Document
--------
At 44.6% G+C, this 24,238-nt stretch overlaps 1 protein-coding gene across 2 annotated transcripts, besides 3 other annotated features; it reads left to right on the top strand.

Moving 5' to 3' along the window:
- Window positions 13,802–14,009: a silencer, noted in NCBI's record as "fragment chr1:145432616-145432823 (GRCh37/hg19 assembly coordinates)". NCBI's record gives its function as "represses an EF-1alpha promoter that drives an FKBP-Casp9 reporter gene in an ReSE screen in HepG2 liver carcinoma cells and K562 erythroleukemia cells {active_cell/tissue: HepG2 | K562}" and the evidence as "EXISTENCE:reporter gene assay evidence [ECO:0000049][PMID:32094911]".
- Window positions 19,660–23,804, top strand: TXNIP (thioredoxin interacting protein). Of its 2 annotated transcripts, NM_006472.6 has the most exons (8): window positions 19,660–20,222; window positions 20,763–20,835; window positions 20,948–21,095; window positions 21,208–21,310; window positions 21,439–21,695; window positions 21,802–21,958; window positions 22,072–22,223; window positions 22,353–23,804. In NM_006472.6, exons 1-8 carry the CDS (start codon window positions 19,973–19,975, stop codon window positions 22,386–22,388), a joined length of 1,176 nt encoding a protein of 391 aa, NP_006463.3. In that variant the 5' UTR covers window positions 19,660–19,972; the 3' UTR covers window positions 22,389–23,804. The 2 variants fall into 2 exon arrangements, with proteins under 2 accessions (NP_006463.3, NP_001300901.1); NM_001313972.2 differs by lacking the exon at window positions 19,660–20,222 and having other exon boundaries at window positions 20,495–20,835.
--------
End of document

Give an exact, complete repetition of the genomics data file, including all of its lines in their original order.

At 44.6% G+C, this 24,238-nt stretch overlaps 1 protein-coding gene across 2 annotated transcripts, besides 3 other annotated features; it reads left to right on the top strand.

Moving 5' to 3' along the window:
- Window positions 13,802–14,009: a silencer, noted in NCBI's record as "fragment chr1:145432616-145432823 (GRCh37/hg19 assembly coordinates)". NCBI's record gives its function as "represses an EF-1alpha promoter that drives an FKBP-Casp9 reporter gene in an ReSE screen in HepG2 liver carcinoma cells and K562 erythroleukemia cells {active_cell/tissue: HepG2 | K562}" and the evidence as "EXISTENCE:reporter gene assay evidence [ECO:0000049][PMID:32094911]".
- Window positions 19,660–23,804, top strand: TXNIP (thioredoxin interacting protein). Of its 2 annotated transcripts, NM_006472.6 has the most exons (8): window positions 19,660–20,222; window positions 20,763–20,835; window positions 20,948–21,095; window positions 21,208–21,310; window positions 21,439–21,695; window positions 21,802–21,958; window positions 22,072–22,223; window positions 22,353–23,804. In NM_006472.6, exons 1-8 carry the CDS (start codon window positions 19,973–19,975, stop codon window positions 22,386–22,388), a joined length of 1,176 nt encoding a protein of 391 aa, NP_006463.3. In that variant the 5' UTR covers window positions 19,660–19,972; the 3' UTR covers window positions 22,389–23,804. The 2 variants fall into 2 exon arrangements, with proteins under 2 accessions (NP_006463.3, NP_001300901.1); NM_001313972.2 differs by lacking the exon at window positions 19,660–20,222 and having other exon boundaries at window positions 20,495–20,835.